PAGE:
Grand Master of Ice Crappie

Posted by MNAngler On March - 8 - 2011

A few weeks ago, I dubbed my brother the Master of Ice Crappie because he had caught 13 crappie in just a few hours of ice fishing. That was an impressive feat considering the conditions. We essentially drilled some random holes near some other ice fishermen and he jigged his way to success with no electronics. We were essentially blind to what was below us, but he was still able to catch all those fish.

However, having a Vexilar (fish finder) and knowing how to read it and use it effectively can take an angler to the next level. A case in point was this past weekend when I went fishing with Mark.

We met at 2:30pm and headed to a lake not far from our houses. The only time I fished it was at a parent-child fishing day put on by the Minnesota BASS Federation. Mark said he caught crappies on it many years ago and thought it was time to try it again since we usually go to the same few lakes.

We got on the lake and drove around checking out about half a dozen spots before settling on a sunken island near the East end of the lake. It took us almost an hour and by then, Rob had shown up as well. The three of us set up Mark’s shelter and started fishing.

I was using the orange flutter bug and euro larva that I had success with last week. Mark and Rob were using minnows under bobbers. Rob could only stay an hour and during that time, the only sign of life was a small perch that Rob caught. Along with the 6 holes in the shelter, Mark drilled two holes about 30 and 50 ft outside the shelter. He tried those holes without any luck and when Rob had to leave, I decided to give them a shot. Rob was nice enough to let me use his Vexilar (since I don’t own one) so Mark and I each had our own.

I hadn’t been out more than 10 minutes when Mark wanted to move. I agreed. We packed up and headed back to one of the first locations we had checked out. It was also the area he had caught crappie years earlier. Mark used his Vexilar and graphed a pile of fish off the bottom, which is what we were looking for.

We got all set up in our new spot and within minutes, Mark caught his first crappie with a minnow. A few minutes later, I got my first with the flutter bug and euro larva. Then the madness started. Mark got another, then another, then another. I finally decided I needed to switch to minnows. Mark let me use one of his extra rods since I left my second rod at home and only brought a tip up for my second line. At first, I hooked my minnow by the lip, but after Mark caught a few more fish, I switched to hooking it at the dorsal fin like Mark.

I caught a few fish, but the fish seemed to like Mark’s lines a lot more than mine. At one point, he would catch one fish and before he got it off the line, his other bobber would go down. That went on for a few cycles so that in the first hour, he had caught more than a dozen fish to my 5. Here are two of my 5:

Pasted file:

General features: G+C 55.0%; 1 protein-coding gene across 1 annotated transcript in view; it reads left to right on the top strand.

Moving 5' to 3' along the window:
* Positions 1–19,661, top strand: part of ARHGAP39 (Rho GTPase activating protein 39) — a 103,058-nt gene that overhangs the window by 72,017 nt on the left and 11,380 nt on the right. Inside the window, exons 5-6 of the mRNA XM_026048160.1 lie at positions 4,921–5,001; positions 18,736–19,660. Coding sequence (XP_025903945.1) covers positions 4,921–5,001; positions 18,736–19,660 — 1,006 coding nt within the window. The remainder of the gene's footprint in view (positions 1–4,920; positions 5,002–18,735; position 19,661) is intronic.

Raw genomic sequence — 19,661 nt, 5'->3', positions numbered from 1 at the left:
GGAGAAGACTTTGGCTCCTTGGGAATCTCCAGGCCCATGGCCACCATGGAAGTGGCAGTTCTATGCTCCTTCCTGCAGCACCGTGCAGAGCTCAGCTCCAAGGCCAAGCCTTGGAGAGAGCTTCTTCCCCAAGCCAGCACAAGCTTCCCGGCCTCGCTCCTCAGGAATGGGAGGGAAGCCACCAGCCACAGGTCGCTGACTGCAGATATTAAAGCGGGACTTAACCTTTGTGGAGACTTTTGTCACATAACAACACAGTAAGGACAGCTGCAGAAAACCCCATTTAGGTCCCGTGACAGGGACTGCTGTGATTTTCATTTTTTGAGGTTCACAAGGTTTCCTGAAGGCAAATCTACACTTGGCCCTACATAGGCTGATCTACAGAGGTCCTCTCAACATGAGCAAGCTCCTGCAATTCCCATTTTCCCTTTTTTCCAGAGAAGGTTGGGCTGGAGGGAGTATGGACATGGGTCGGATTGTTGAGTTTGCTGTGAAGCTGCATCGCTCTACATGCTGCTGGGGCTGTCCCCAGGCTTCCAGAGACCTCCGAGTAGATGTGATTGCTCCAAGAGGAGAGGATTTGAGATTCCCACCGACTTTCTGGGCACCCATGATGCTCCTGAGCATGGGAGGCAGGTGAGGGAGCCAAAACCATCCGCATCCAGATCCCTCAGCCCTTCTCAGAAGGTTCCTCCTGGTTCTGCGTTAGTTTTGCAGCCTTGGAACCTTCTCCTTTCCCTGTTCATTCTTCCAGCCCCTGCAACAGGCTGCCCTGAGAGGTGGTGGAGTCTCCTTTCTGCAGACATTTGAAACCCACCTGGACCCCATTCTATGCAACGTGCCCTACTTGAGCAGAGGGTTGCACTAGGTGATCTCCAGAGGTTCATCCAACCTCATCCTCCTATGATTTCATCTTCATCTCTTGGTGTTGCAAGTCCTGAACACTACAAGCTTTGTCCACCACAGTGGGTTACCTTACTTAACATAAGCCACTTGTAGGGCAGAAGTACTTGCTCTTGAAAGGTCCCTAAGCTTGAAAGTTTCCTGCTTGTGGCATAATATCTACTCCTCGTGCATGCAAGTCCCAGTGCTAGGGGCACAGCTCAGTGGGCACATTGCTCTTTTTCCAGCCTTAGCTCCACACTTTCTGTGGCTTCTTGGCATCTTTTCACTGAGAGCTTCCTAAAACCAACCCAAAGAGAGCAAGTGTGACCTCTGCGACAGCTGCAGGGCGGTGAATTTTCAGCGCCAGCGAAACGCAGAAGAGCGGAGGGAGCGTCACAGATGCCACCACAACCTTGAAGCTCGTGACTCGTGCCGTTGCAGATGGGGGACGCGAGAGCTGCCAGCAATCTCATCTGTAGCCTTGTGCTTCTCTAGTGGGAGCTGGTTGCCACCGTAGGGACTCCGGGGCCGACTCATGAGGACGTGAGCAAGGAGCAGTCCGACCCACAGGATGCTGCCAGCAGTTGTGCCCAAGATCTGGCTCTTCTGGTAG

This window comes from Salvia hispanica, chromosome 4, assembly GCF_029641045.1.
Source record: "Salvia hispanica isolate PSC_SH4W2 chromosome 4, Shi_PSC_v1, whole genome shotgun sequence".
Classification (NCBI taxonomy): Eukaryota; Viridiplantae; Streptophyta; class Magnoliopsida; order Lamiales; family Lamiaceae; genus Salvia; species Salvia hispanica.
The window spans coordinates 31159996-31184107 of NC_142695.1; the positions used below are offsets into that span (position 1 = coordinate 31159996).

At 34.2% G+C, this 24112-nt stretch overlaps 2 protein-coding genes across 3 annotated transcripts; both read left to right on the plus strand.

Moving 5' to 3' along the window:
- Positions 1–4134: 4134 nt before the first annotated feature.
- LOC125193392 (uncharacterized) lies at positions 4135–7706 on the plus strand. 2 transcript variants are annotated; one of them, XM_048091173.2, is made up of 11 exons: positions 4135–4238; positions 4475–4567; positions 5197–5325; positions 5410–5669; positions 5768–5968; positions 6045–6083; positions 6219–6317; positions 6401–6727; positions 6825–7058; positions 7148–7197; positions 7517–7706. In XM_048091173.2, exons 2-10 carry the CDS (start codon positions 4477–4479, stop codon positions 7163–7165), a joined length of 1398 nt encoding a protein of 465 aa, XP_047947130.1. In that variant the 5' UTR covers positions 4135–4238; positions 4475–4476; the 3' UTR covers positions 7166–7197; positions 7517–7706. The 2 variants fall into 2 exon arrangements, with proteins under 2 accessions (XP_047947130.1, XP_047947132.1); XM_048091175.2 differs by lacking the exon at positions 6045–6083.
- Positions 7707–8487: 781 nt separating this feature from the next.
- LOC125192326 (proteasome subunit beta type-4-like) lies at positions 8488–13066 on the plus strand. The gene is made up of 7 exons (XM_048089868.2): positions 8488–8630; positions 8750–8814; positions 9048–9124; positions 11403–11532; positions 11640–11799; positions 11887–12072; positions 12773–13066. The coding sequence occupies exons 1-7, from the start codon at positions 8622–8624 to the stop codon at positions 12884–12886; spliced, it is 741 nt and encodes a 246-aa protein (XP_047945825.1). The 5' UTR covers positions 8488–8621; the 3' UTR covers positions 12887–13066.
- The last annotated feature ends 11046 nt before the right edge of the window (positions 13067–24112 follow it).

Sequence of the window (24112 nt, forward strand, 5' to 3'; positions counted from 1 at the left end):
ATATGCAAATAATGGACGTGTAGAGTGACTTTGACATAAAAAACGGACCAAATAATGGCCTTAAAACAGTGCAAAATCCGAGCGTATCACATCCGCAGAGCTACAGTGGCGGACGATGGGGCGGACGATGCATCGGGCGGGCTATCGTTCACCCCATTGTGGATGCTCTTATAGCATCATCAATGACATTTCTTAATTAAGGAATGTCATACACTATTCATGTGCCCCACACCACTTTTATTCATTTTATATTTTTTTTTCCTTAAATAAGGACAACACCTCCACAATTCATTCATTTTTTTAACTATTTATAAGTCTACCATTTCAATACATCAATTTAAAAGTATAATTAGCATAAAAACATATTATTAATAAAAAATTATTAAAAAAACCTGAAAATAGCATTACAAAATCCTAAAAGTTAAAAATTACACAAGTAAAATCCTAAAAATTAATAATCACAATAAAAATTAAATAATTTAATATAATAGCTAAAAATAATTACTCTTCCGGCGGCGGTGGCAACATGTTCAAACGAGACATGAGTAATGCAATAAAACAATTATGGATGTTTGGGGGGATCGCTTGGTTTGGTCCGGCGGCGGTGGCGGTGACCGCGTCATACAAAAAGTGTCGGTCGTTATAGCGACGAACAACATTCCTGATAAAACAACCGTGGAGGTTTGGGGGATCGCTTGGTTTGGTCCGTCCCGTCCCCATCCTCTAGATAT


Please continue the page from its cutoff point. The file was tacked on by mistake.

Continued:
During that stint, Mark had tried to describe to me what he was doing, but I didn’t fully understand his technique. I finally had to see what he was doing differently. I got up and watched his methods.

In the interest of keeping this post to something less than the length of Moby Dick, I’ll save the details for my next post. Suffice it to say, his methods worked and of the 30+ fish we caught in two hours, he caught all but 7 of them.

I love fishing with Mark because he is happy seeing any of his fishing party catch fish. In his tally for the night, it was always about total fish, not just how many he was catching. He is very generous about sharing his knowledge. I learn something new every time I’m out with him and for that, I am truly grateful.

I had learned previously how important the right equipment is. But that night I also learned how important the right technique is. Too often, many of us stick with old tried and true methods when a different technique can greatly improve your odds of catching fish. Next time you’re out, try something new.

5 Responses to “Grand Master of Ice Crappie”

  1. kmurray says:

    Looking forward to finding out that technique! Congrats on all the fish. I love when that happens!

  2. argosgirl says:

    Electronics make ice fishing so much easier! It’s nice to know if the fish are there or not…then you can worry about finding the right technique to catch them. Can’t wait to hear what the technique was.

  3. MNAngler says:

    Thanx for stopping by, ladies. The post will actually not come next, but the one after next. I just remembered I need to publish a special post tomorrow night. Stay tuned.

  4. [...] my last ice fishing report, I talked about a technique Mark used to catch more than 20 crappie in less than 2 hours. As [...]

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